Given the importance of sEV in intercellular communication, there are numerous studies exploring the composition of sEV. It is reported that the cargos in sEV mainly divide into proteins, lipids and nucleic acids . Shuttle of active proteins has been widely considered as a significant pathway for MSC-sEV to promote tissue regeneration . As an important member of HECT domain E3 ubiquitin ligase family, NEDD4 plays a critical role in several pathophysiological processes. Downregulation of NEDD4 results in the embryonic death and neurite growth restriction [40, 41]. Moreover, Monami et al. also suggest that NEDD4 is involved in the insulin signaling transfer and insulin growth factor-1 expression . Accumulating evidence shows that NEDD4 contributes to the degradation of PTEN through the ubiquitin–proteasome pathway . In this study, our results showed that MSC-sEV inhibited the HG conditions-induced activation of PTEN. To identify the mechanism underlying the regulation of MSC-sEV on PTEN expression, we performed MG132 assay and found that MG132 treatment prevented MSC-sEV-mediated downregulation of PTEN, suggesting that MSC-sEV accelerate PTEN degradation mainly through ubiquitin–proteasome pathway. Through mass spectrometry analysis, we for the first time found that NEDD4, a central ubiquitination-related enzyme for PTEN degradation, was abundant in MSC-sEV. Increased NEDD4 expression could be observed after MSC-sEV administration. Importantly, NEDD4 knockdown significantly impaired MSC-sEV-induced retinal therapeutic effects, suggesting that MSC-sEV-delivered NEDD4 was crucial for the retinal protection.
In summary, the results of the present study revealed that MSC-sEV treatment effectively alleviated retinal oxidative stress and apoptosis to prevent DR progress through PTEN/AKT/NRF2 signaling pathway. MSC-sEV-delivered NEDD4 promoted the ubiquitination and degradation of PTEN, thus activating AKT phosphorylation and upregulating NRF2 expression (Fig. 7). Our findings expand the understanding of DR pathogenesis and provide promise for establishing a novel strategy for DR therapy.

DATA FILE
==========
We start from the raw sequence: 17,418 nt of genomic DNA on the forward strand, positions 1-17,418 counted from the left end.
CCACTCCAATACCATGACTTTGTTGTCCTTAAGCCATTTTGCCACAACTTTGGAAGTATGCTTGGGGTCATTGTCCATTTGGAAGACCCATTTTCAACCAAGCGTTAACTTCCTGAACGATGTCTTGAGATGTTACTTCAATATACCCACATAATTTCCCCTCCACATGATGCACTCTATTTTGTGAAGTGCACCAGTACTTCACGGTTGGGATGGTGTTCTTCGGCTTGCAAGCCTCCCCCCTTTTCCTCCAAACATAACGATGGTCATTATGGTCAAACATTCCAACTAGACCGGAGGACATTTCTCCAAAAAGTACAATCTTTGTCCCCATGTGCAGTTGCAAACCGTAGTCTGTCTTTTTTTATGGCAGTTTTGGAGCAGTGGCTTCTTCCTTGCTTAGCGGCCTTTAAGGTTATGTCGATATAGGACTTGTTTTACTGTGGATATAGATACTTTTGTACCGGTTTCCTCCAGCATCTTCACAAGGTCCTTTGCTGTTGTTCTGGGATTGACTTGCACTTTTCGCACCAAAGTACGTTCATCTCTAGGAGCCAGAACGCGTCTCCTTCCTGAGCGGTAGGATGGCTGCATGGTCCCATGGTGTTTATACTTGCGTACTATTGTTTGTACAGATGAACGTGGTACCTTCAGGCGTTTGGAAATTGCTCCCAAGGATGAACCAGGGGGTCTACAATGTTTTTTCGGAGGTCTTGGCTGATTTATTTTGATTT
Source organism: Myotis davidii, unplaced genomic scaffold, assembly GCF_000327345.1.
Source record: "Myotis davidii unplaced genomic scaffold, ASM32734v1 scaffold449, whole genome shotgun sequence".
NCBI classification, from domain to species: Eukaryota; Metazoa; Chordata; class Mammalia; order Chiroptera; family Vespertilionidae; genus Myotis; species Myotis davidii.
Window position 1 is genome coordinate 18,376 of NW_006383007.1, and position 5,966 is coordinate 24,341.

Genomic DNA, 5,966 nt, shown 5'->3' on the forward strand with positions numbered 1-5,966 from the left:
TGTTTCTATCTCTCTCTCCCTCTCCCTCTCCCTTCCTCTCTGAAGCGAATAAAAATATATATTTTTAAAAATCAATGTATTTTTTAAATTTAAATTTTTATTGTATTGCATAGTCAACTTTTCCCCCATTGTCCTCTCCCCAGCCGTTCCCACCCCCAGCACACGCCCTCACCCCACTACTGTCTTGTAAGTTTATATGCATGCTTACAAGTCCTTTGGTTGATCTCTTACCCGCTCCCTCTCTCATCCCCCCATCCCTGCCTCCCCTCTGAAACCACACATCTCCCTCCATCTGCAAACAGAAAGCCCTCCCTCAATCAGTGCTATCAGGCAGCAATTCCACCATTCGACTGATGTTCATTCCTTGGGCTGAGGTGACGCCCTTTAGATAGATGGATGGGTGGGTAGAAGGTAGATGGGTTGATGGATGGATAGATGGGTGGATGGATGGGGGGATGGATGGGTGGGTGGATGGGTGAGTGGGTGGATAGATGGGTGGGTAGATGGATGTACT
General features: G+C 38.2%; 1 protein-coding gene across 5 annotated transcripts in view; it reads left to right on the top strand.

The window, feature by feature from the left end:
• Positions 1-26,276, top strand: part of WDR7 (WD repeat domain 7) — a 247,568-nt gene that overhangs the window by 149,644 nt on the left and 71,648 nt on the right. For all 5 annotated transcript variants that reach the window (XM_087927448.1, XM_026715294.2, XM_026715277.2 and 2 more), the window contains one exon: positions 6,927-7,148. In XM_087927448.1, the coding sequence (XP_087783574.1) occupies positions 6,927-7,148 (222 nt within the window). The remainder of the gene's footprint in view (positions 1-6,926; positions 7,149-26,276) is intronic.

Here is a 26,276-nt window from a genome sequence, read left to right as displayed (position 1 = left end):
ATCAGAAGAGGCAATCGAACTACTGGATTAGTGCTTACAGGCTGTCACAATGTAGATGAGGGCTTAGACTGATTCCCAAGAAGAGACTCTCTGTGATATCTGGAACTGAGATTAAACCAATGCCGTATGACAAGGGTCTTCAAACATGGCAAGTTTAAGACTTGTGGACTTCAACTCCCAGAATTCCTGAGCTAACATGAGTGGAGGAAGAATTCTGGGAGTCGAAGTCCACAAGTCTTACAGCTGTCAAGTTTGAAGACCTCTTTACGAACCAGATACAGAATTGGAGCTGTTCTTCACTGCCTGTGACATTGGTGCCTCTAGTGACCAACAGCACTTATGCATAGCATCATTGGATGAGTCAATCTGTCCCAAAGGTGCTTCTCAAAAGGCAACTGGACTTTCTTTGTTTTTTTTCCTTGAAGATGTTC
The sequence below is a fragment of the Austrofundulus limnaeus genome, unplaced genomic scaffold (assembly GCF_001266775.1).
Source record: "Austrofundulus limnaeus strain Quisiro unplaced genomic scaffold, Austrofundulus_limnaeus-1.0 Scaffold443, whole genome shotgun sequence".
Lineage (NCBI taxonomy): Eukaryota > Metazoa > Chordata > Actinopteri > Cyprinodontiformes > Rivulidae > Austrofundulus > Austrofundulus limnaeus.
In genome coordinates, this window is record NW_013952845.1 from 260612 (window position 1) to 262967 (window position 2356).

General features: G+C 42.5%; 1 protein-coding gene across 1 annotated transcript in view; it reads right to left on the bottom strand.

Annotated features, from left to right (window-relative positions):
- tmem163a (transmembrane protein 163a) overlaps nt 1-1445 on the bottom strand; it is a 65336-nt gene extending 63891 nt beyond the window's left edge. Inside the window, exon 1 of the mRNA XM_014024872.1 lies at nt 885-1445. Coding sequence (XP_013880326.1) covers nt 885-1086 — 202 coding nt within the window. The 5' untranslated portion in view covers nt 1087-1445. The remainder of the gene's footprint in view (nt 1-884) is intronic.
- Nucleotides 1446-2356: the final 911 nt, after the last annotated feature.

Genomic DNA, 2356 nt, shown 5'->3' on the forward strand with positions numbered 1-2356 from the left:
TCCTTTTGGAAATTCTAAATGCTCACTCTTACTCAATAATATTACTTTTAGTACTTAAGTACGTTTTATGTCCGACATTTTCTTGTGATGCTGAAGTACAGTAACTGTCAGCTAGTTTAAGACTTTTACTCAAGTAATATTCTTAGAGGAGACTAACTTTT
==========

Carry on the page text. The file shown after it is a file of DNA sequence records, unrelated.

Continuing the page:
Availability of data and materials
The data used to support the findings of this study are available from the corresponding author upon request.
Bovine serum albumin
Cell counting kit-8
Dulbecco’s modified Eagle’s medium
Fetal bovine serum
Glutamyl cysteine ligase catalytic subunit
Glutamate cysteine ligase modifier subunit
Glutathione peroxide 1
Human fetal lung fibroblast 1
Human fetal lung fibroblast 1-derived small extracellular vesicles
Heat shock protein 70
Hematoxylin and eosin
Mesenchymal stem cells
Mesenchymal stem cells-derived small extracellular vesicles
Neuronal precursor cell-expressed developmentally downregulated 4
NADPH quinone oxidoreductase 1
Nuclear factor erythroid 2-related factor 2
Nanoparticle tracking analysis
Proliferating cell nuclear antigen
Phosphatase and tensin homolog
Reactive oxygen species
Small extracellular vesicles
Transmission electron microscopy
Tumor susceptibility gene 101
Minimal essential medium alpha
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This work was supported by the National Natural Science Foundation of China (81971757), Zhenjiang Key Laboratory of High Technology Research on Exosomes Foundation and Transformation Application (ss2018003), Key Project of Practice and Innovation of College Students in Jiangsu Province (SJKY19_2588) and Priority Academic Program Development of Jiangsu Higher Education Institutions Project (Phase III).
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This study was approved by the Medical Ethics Committee and Ethics Committee for Experimental Animals of Jiangsu University (2020161).
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Additional file 1: Figure.S1
. MSC-sEV improved retinal function in diabetic rats.
Additional file 2: Figure. S2
. NEDD4 knockdown impaired MSC-sEV-induced retinal therapeutic effects in vivo.
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Sun, F., Sun, Y., Zhu, J. et al. Mesenchymal stem cells-derived small extracellular vesicles alleviate diabetic retinopathy by delivering NEDD4. Stem Cell Res Ther 13, 293 (2022). https://doi.org/10.1186/s13287-022-02983-0